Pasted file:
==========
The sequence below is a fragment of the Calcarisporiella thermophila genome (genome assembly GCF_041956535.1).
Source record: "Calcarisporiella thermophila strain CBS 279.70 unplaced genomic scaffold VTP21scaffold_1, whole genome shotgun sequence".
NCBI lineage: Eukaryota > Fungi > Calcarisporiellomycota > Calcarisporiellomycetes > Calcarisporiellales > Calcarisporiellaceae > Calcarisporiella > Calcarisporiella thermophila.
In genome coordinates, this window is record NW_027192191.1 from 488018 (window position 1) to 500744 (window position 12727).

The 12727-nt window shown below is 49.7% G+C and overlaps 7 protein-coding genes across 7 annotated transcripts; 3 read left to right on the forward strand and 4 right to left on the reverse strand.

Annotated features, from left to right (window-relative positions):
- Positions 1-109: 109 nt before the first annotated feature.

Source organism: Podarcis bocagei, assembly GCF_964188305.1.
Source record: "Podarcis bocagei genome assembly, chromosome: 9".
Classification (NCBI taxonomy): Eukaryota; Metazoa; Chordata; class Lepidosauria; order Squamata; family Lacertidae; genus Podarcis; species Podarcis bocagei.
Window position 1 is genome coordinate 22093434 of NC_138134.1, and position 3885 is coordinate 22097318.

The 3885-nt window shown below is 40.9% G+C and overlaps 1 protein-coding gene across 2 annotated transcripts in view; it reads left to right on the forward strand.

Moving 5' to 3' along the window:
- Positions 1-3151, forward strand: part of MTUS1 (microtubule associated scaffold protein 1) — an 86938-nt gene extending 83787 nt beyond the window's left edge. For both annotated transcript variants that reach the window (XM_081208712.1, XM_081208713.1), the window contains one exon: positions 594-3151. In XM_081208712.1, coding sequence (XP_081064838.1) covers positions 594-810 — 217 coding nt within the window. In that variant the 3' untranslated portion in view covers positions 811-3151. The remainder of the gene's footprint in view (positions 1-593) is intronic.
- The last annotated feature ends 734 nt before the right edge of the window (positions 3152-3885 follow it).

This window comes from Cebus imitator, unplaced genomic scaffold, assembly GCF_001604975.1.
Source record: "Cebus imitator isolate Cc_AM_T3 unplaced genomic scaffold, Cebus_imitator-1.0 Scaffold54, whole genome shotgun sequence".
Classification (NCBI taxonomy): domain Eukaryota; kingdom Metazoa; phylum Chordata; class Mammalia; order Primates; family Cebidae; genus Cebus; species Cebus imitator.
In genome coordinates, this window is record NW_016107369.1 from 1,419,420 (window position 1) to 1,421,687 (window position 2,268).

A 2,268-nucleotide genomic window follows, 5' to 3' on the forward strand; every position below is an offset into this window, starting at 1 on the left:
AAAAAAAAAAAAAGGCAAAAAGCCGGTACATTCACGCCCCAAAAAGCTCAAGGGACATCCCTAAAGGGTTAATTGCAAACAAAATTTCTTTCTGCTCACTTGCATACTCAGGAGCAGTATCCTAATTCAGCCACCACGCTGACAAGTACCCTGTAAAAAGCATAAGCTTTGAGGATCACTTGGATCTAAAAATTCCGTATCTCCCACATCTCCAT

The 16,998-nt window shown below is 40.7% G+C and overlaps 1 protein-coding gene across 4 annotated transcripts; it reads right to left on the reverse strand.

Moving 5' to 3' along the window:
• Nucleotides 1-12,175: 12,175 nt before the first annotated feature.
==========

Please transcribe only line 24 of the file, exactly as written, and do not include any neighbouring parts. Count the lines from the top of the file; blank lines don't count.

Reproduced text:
• Nucleotides 1-12,175: 12,175 nt before the first annotated feature.